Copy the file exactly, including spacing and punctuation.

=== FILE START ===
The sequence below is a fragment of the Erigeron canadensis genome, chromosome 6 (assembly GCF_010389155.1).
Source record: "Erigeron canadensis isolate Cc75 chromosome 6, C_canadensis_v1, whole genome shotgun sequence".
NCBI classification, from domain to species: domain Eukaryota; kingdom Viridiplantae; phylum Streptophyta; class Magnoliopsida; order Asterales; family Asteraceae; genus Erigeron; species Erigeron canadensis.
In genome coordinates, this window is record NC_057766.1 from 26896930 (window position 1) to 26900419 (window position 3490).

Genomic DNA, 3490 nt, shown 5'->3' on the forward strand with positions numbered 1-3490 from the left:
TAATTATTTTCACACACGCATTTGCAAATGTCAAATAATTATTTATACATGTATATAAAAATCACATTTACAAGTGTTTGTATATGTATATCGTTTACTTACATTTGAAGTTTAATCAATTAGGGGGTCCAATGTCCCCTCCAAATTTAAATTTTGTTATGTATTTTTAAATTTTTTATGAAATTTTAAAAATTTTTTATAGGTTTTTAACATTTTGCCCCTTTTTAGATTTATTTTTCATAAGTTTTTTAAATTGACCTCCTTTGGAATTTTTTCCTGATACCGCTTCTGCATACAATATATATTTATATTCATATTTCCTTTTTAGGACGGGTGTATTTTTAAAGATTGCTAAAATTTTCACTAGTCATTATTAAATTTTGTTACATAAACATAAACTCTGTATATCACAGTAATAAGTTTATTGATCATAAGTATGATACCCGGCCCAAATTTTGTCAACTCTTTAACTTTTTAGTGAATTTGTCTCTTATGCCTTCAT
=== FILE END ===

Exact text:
The sequence below is a fragment of the Erigeron canadensis genome, chromosome 6 (assembly GCF_010389155.1).
Source record: "Erigeron canadensis isolate Cc75 chromosome 6, C_canadensis_v1, whole genome shotgun sequence".
NCBI classification, from domain to species: domain Eukaryota; kingdom Viridiplantae; phylum Streptophyta; class Magnoliopsida; order Asterales; family Asteraceae; genus Erigeron; species Erigeron canadensis.
In genome coordinates, this window is record NC_057766.1 from 26896930 (window position 1) to 26900419 (window position 3490).

Genomic DNA, 3490 nt, shown 5'->3' on the forward strand with positions numbered 1-3490 from the left:
TAATTATTTTCACACACGCATTTGCAAATGTCAAATAATTATTTATACATGTATATAAAAATCACATTTACAAGTGTTTGTATATGTATATCGTTTACTTACATTTGAAGTTTAATCAATTAGGGGGTCCAATGTCCCCTCCAAATTTAAATTTTGTTATGTATTTTTAAATTTTTTATGAAATTTTAAAAATTTTTTATAGGTTTTTAACATTTTGCCCCTTTTTAGATTTATTTTTCATAAGTTTTTTAAATTGACCTCCTTTGGAATTTTTTCCTGATACCGCTTCTGCATACAATATATATTTATATTCATATTTCCTTTTTAGGACGGGTGTATTTTTAAAGATTGCTAAAATTTTCACTAGTCATTATTAAATTTTGTTACATAAACATAAACTCTGTATATCACAGTAATAAGTTTATTGATCATAAGTATGATACCCGGCCCAAATTTTGTCAACTCTTTAACTTTTTAGTGAATTTGTCTCTTATGCCTTCAT